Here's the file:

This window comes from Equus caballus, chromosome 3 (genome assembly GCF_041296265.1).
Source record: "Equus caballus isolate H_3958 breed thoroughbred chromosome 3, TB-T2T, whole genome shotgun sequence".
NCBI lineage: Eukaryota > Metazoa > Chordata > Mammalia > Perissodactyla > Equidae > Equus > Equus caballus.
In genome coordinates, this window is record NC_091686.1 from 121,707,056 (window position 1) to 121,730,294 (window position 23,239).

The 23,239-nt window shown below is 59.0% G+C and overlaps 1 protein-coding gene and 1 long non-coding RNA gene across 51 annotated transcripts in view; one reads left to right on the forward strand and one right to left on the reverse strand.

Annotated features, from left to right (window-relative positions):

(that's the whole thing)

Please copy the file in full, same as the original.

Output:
This window comes from Equus caballus, chromosome 3 (genome assembly GCF_041296265.1).
Source record: "Equus caballus isolate H_3958 breed thoroughbred chromosome 3, TB-T2T, whole genome shotgun sequence".
NCBI lineage: Eukaryota > Metazoa > Chordata > Mammalia > Perissodactyla > Equidae > Equus > Equus caballus.
In genome coordinates, this window is record NC_091686.1 from 121,707,056 (window position 1) to 121,730,294 (window position 23,239).

The 23,239-nt window shown below is 59.0% G+C and overlaps 1 protein-coding gene and 1 long non-coding RNA gene across 51 annotated transcripts in view; one reads left to right on the forward strand and one right to left on the reverse strand.

Annotated features, from left to right (window-relative positions):